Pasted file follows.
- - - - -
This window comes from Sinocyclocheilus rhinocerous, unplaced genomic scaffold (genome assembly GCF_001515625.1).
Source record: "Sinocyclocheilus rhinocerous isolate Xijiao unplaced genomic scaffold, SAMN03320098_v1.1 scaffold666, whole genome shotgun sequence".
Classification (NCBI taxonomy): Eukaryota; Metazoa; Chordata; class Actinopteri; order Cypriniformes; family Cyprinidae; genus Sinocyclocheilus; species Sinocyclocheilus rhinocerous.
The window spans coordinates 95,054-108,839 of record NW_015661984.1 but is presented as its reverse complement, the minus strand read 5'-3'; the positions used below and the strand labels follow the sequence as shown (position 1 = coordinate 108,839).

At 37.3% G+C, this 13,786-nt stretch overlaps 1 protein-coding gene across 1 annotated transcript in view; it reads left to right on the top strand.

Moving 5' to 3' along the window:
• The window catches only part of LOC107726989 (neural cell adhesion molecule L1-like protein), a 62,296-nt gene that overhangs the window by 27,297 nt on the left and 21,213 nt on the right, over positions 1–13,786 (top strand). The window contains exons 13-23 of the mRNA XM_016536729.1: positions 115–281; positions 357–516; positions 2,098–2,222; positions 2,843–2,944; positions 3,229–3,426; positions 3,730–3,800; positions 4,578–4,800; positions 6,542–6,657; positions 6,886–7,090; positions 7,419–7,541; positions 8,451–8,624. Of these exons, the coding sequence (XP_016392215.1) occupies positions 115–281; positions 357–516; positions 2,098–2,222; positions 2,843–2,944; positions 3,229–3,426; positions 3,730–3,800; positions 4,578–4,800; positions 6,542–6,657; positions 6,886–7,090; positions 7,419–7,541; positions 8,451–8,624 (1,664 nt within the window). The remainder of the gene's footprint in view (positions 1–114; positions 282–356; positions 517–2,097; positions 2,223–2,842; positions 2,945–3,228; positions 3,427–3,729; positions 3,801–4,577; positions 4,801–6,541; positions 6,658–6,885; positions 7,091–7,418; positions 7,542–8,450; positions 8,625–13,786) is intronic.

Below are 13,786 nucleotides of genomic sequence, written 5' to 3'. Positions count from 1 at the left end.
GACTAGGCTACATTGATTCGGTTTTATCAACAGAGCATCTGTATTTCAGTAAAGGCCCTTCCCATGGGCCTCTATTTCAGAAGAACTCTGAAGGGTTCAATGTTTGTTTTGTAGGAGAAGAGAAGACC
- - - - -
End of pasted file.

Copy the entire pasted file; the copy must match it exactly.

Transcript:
This window comes from Sinocyclocheilus rhinocerous, unplaced genomic scaffold (genome assembly GCF_001515625.1).
Source record: "Sinocyclocheilus rhinocerous isolate Xijiao unplaced genomic scaffold, SAMN03320098_v1.1 scaffold666, whole genome shotgun sequence".
Classification (NCBI taxonomy): Eukaryota; Metazoa; Chordata; class Actinopteri; order Cypriniformes; family Cyprinidae; genus Sinocyclocheilus; species Sinocyclocheilus rhinocerous.
The window spans coordinates 95,054-108,839 of record NW_015661984.1 but is presented as its reverse complement, the minus strand read 5'-3'; the positions used below and the strand labels follow the sequence as shown (position 1 = coordinate 108,839).

At 37.3% G+C, this 13,786-nt stretch overlaps 1 protein-coding gene across 1 annotated transcript in view; it reads left to right on the top strand.

Moving 5' to 3' along the window:
• The window catches only part of LOC107726989 (neural cell adhesion molecule L1-like protein), a 62,296-nt gene that overhangs the window by 27,297 nt on the left and 21,213 nt on the right, over positions 1–13,786 (top strand). The window contains exons 13-23 of the mRNA XM_016536729.1: positions 115–281; positions 357–516; positions 2,098–2,222; positions 2,843–2,944; positions 3,229–3,426; positions 3,730–3,800; positions 4,578–4,800; positions 6,542–6,657; positions 6,886–7,090; positions 7,419–7,541; positions 8,451–8,624. Of these exons, the coding sequence (XP_016392215.1) occupies positions 115–281; positions 357–516; positions 2,098–2,222; positions 2,843–2,944; positions 3,229–3,426; positions 3,730–3,800; positions 4,578–4,800; positions 6,542–6,657; positions 6,886–7,090; positions 7,419–7,541; positions 8,451–8,624 (1,664 nt within the window). The remainder of the gene's footprint in view (positions 1–114; positions 282–356; positions 517–2,097; positions 2,223–2,842; positions 2,945–3,228; positions 3,427–3,729; positions 3,801–4,577; positions 4,801–6,541; positions 6,658–6,885; positions 7,091–7,418; positions 7,542–8,450; positions 8,625–13,786) is intronic.

Below are 13,786 nucleotides of genomic sequence, written 5' to 3'. Positions count from 1 at the left end.
GACTAGGCTACATTGATTCGGTTTTATCAACAGAGCATCTGTATTTCAGTAAAGGCCCTTCCCATGGGCCTCTATTTCAGAAGAACTCTGAAGGGTTCAATGTTTGTTTTGTAGGAGAAGAGAAGACC